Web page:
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To: Right Wing Professor
Now there are two ways to learn about Intelligent Design at KU: ID as mythology, and now ID as pseudoscience!

I admire the approach they have chosen; rather than "freezing out" ID (which then gives it's proponents more ammunition for their PR onslaught) they instead are shining a bright light of scrutiny on it, revealing its many flaws and deficiencies as it poses as "science."

The IDers are learning first hand the meaning of the adage: "Be careful what you wish for -- you might just get it!" They demanded ID be allowed into the curriculum, and now, by God, they are going to get it, good and hard!

I think more schools should follow suit; it would be like putting a stake through the heart of a vampire!

23 posted on 11/28/2005 7:58:40 AM PST by longshadow
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To: Right Wing Professor

Great! That's my favorite theocracy!


24 posted on 11/28/2005 7:59:10 AM PST by mlc9852
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To: Coyoteman; Varda
Varda:differentiating between science and psuedoscience is better taught by a philosopher than an archaeologist.

Coyoteman What do philosophers know about either? You get a good archaeologist and you'll do just fine.

Actually, a good magician may be your best bet.

25 posted on 11/28/2005 8:00:22 AM PST by Gumlegs
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To: Coyoteman

I think the distinction between science and pseudoscience has do with certain axioms that are best explored in philosophical mode not to mention explaining the making of logical arguments.

"What do philosophers know about either?"

OK What did Karl Popper know about either?


26 posted on 11/28/2005 8:04:24 AM PST by Varda
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To: RogueIsland

Irreducible complexity is a concept that is probably dominant in science rather than exceptional.

Almost all science done today demonstrates that events that appear to be accidental have causes. Forensics medicine is a simple example.

I have no personal disagreement with evolutionary biology as a study but I do reject the outrageous censorship of scientiests such as Behe. Students should be able to access the controversies of evolution rather than be dogmatically told that all questioners are practicing pseudo science.


27 posted on 11/28/2005 8:05:07 AM PST by lonestar67
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To: Right Wing Professor

You have chosen your side, I have my side! Let the "game" begin!


28 posted on 11/28/2005 8:06:28 AM PST by Blake#1
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To: lonestar67

Science education will be destroyed if something that is not science is presented as science. If schoolchildren are incorrectly taught that ID is a scientific theory, it will directly contradict the whole concept of what science is. We are already falling behind other countries in the number of kids who are concentrating in math, science, engineering, etc. Corrupting the whole idea of what's science and what isn't won't help that at all.


29 posted on 11/28/2005 8:08:27 AM PST by RonF
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To: lonestar67
No, none of that will happen.

ID "just ain't science"

In the same manner, one could teach numerology in math class, astrology in Astronomy class or Ancient Chinese dialects in English Class. However, astrology ain't astronomy, numerology ain't math, Ancient Chinese dialects ain't English, and ID ain't science.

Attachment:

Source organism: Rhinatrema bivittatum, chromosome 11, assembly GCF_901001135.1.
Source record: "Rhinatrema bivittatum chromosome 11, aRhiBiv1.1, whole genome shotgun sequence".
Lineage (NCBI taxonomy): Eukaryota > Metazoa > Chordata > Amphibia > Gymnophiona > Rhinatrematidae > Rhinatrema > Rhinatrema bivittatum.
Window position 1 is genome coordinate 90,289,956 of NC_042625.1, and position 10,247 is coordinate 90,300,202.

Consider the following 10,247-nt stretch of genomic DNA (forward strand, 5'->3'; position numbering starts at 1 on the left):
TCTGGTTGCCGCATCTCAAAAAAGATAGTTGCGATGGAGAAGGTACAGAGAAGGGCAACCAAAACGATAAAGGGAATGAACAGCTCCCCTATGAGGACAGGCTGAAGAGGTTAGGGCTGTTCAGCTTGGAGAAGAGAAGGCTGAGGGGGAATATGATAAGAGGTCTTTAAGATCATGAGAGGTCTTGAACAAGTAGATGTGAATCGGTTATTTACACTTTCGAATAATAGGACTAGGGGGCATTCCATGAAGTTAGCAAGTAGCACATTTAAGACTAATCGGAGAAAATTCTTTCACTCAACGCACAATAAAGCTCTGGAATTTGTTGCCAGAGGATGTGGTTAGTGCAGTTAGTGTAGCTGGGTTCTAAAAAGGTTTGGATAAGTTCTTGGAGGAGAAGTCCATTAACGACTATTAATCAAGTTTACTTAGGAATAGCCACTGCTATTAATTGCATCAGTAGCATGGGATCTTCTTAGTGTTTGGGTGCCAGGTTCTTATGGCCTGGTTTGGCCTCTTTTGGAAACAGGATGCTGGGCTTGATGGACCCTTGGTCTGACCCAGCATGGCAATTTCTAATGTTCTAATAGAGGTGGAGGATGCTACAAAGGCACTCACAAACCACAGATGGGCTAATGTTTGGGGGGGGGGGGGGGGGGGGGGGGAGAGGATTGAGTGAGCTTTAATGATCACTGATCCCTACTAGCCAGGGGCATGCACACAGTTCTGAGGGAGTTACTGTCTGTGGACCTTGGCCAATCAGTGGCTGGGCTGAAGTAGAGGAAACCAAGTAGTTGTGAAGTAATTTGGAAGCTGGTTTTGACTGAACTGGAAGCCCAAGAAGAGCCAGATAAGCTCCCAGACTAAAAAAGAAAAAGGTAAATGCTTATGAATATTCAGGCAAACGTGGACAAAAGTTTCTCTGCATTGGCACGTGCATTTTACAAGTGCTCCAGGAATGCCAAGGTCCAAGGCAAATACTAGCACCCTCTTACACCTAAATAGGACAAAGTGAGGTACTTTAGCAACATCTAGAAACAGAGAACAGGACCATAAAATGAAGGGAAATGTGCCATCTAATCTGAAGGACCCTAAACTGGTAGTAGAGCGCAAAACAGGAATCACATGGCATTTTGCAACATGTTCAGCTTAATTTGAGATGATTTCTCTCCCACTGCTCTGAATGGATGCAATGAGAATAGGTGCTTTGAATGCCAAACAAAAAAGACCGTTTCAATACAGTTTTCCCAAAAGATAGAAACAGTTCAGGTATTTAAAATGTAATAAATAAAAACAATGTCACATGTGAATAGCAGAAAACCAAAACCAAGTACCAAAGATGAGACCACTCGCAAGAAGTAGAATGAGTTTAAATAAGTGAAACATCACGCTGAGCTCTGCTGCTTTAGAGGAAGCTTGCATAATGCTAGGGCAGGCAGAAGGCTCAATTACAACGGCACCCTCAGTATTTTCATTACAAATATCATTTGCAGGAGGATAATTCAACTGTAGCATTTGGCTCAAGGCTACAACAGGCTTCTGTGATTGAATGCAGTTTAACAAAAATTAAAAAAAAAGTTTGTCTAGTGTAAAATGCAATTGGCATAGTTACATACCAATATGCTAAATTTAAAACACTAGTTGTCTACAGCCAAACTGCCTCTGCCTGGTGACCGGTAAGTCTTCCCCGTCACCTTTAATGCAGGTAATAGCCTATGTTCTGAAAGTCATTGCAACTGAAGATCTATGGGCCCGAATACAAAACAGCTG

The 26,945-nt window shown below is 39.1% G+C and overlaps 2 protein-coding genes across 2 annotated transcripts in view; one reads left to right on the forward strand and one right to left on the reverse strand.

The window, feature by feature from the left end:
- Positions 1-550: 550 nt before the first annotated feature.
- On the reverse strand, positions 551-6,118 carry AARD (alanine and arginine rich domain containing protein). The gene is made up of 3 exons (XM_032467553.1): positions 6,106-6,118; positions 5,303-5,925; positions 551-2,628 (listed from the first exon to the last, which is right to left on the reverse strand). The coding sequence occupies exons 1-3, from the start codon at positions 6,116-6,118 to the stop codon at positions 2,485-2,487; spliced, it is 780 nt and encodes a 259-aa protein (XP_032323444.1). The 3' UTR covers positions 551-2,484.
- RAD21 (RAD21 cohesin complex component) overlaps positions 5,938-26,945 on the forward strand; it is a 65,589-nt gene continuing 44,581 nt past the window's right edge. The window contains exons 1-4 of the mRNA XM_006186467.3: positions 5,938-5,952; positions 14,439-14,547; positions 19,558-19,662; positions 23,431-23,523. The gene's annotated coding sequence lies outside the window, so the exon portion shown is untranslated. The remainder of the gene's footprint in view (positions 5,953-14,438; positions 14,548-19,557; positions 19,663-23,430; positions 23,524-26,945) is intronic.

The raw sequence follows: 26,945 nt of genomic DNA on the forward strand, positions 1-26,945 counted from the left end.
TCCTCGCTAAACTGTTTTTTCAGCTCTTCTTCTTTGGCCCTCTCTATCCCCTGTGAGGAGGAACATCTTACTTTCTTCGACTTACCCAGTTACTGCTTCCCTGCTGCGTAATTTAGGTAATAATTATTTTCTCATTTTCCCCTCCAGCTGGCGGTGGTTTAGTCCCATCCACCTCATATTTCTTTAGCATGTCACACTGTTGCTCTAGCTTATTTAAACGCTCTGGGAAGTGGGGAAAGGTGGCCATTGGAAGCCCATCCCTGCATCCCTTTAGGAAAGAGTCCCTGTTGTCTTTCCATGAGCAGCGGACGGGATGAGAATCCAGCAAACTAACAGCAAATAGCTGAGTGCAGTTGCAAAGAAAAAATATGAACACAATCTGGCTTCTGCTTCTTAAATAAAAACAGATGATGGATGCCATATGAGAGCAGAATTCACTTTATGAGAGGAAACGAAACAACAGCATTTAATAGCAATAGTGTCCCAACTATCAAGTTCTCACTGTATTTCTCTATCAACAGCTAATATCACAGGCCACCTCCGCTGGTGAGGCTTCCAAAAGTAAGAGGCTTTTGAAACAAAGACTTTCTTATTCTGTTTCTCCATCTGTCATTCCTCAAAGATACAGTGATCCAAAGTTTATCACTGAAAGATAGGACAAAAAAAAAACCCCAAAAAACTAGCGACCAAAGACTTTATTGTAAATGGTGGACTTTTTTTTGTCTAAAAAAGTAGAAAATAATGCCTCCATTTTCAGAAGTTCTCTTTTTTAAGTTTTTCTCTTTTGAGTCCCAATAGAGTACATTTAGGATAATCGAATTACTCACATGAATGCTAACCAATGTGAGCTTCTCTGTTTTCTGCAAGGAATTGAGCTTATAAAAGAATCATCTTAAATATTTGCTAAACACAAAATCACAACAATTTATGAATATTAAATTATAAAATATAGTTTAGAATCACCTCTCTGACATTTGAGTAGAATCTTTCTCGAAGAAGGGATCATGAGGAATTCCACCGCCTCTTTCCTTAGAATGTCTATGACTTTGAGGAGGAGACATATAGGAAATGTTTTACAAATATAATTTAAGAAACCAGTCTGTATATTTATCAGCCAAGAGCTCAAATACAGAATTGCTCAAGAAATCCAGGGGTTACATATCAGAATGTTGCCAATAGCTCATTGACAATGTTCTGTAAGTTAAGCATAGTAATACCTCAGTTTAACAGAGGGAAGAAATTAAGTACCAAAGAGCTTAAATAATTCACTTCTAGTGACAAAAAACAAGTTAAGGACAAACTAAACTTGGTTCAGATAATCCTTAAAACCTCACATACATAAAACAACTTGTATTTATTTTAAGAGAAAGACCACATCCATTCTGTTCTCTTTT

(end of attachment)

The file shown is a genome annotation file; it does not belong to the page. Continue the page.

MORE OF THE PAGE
It's that simple - nothing to do with fear, dogma or the entire civilized world collapsing.

WAAAY to much drama from the ID'ers.

Deal with it - it's religion or philosophy at best.

30 posted on 11/28/2005 8:14:00 AM PST by KeepUSfree (WOSD = fascism pure and simple.)
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To: RonF

"Science education will be destroyed . . ."

It is this kind of ridiculous hyperbole that makes me very skeptical of the evolution community. Science is supposed to be about rigorous inquiry. Teaching competing theories of various scientists will improve science education.

Censorship will weaken science education. This thread also illustrates that the censorship is ideologically motivated. I have seen so many weird lectures on my campus integrating Buddhism and various other metaphysics into evolution, biology and other sciences. I see journals publishing articles on how UFOs dropped of life on planet Earth Billions of years ago.

In all these intances, the chicken littles do not run out and proclaim the sky is falling. Instead, they calmly appreciate the distinct viewpoint of the Dali Lama or whatever peculiar non-Christian guru is mixing science and religion.

Behe is not religious! But because his research could support Christians, we must take great alarm and protect the sacred domain of science which has always worked best when protected from inquiry?!


31 posted on 11/28/2005 8:14:38 AM PST by lonestar67
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To: Right Wing Professor
The sectarian views of a particular religious group are being imposed on the whole community.

In the first place, what is that to you, assuming it were true? In the second place, to what "particular religious group" and to what "whole community" do you refer?

Cordially,

32 posted on 11/28/2005 8:14:43 AM PST by Diamond (Qui liberatio scelestus trucido inculpatus.)
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To: Blake#1; Right Wing Professor

What in the heck are you talking about??? We're stil hoping you're TRYING to be funny......